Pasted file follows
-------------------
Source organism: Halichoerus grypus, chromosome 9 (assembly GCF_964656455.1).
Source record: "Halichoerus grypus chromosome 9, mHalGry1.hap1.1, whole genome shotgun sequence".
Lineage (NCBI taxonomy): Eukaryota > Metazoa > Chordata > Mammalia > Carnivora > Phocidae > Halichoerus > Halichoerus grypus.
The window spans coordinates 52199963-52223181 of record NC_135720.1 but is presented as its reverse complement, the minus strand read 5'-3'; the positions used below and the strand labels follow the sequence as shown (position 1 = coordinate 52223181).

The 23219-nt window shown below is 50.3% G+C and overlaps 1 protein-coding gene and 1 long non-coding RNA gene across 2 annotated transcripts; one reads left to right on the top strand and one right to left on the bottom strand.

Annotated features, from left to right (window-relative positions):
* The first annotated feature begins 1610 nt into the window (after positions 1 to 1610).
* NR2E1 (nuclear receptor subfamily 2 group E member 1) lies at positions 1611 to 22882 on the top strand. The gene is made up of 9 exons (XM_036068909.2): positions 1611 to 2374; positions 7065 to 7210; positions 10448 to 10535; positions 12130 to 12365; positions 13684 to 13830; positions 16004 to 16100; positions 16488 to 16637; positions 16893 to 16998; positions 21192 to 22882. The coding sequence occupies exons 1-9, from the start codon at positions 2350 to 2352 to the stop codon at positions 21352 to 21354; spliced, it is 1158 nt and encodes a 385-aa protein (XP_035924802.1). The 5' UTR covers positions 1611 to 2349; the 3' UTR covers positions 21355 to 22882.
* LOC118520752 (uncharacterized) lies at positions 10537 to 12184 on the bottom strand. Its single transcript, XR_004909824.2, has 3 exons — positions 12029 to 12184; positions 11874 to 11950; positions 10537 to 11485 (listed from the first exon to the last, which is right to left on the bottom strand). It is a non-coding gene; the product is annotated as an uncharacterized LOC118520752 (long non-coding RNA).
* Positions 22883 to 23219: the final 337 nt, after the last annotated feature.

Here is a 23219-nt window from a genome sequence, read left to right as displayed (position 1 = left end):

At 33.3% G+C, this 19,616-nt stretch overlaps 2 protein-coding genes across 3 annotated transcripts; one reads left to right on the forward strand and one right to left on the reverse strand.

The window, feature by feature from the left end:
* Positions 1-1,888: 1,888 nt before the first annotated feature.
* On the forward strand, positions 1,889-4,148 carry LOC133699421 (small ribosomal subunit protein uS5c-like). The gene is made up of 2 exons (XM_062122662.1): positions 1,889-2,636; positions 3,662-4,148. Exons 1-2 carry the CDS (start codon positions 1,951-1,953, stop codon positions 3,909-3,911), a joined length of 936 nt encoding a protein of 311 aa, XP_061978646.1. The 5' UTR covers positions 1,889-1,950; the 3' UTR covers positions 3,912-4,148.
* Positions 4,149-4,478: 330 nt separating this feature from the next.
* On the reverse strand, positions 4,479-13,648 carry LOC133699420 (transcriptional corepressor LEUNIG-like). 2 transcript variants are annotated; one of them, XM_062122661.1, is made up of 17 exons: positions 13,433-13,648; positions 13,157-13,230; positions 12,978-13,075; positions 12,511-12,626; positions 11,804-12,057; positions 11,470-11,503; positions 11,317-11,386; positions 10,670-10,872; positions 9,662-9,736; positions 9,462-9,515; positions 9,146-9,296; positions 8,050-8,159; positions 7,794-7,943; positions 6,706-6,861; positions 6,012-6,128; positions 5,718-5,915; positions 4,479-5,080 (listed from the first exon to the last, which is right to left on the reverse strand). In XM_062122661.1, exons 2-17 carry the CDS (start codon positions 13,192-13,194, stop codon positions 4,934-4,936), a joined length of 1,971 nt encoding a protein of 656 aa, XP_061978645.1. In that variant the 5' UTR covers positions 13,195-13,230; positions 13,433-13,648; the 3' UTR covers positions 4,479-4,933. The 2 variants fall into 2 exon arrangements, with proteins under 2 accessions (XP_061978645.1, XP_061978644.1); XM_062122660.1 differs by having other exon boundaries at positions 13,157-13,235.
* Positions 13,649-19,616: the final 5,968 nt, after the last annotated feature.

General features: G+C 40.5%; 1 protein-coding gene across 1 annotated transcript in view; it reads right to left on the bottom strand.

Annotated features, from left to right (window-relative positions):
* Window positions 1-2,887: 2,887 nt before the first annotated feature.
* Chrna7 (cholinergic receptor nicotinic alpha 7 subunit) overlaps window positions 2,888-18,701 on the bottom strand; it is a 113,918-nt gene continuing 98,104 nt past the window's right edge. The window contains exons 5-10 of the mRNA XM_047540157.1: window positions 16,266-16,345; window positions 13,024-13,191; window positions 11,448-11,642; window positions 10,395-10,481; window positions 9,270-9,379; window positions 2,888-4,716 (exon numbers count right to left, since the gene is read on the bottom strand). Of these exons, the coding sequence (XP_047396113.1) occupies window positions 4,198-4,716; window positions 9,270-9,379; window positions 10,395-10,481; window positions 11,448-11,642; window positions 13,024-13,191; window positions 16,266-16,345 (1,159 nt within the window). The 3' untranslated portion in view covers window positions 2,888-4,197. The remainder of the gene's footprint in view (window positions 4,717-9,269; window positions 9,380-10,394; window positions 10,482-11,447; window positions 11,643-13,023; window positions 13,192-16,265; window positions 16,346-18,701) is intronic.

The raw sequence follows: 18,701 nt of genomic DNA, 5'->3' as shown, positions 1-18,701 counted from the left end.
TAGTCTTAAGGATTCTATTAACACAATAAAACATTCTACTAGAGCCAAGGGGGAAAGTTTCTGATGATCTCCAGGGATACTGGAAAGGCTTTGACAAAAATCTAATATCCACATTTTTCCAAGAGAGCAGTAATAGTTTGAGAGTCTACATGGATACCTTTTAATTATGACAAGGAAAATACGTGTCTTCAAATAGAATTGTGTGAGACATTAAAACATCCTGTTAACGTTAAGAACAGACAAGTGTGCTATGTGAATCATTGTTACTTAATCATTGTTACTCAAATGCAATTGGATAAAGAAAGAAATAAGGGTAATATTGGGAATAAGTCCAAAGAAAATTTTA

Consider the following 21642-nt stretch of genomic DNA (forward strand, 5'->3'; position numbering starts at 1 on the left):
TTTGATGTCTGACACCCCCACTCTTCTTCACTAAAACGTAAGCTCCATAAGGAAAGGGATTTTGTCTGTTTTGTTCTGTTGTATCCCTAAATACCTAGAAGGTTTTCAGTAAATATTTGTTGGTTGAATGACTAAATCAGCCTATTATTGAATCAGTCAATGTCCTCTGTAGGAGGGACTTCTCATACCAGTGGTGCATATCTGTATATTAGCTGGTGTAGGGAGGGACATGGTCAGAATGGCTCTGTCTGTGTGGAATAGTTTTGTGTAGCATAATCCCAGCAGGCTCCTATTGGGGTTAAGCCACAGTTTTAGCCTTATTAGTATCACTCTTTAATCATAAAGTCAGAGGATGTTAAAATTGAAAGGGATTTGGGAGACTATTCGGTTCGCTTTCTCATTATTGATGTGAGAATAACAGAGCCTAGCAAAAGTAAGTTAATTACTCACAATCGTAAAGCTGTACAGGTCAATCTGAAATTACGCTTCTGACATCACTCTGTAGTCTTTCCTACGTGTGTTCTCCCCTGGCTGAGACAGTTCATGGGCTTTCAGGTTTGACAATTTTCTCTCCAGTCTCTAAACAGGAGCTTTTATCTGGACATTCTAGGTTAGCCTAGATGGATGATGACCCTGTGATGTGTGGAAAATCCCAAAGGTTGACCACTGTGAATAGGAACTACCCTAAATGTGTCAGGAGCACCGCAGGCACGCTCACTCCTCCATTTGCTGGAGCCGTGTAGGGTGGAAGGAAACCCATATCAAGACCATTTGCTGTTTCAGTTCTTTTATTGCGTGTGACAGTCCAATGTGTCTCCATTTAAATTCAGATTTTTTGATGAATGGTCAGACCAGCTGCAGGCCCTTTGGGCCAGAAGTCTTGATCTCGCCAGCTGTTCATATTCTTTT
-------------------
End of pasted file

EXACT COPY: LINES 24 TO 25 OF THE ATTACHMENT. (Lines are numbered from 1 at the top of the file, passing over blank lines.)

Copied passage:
TAGTCTTAAGGATTCTATTAACACAATAAAACATTCTACTAGAGCCAAGGGGGAAAGTTTCTGATGATCTCCAGGGATACTGGAAAGGCTTTGACAAAAATCTAATATCCACATTTTTCCAAGAGAGCAGTAATAGTTTGAGAGTCTACATGGATACCTTTTAATTATGACAAGGAAAATACGTGTCTTCAAATAGAATTGTGTGAGACATTAAAACATCCTGTTAACGTTAAGAACAGACAAGTGTGCTATGTGAATCATTGTTACTTAATCATTGTTACTCAAATGCAATTGGATAAAGAAAGAAATAAGGGTAATATTGGGAATAAGTCCAAAGAAAATTTTA

Consider the following 21642-nt stretch of genomic DNA (forward strand, 5'->3'; position numbering starts at 1 on the left):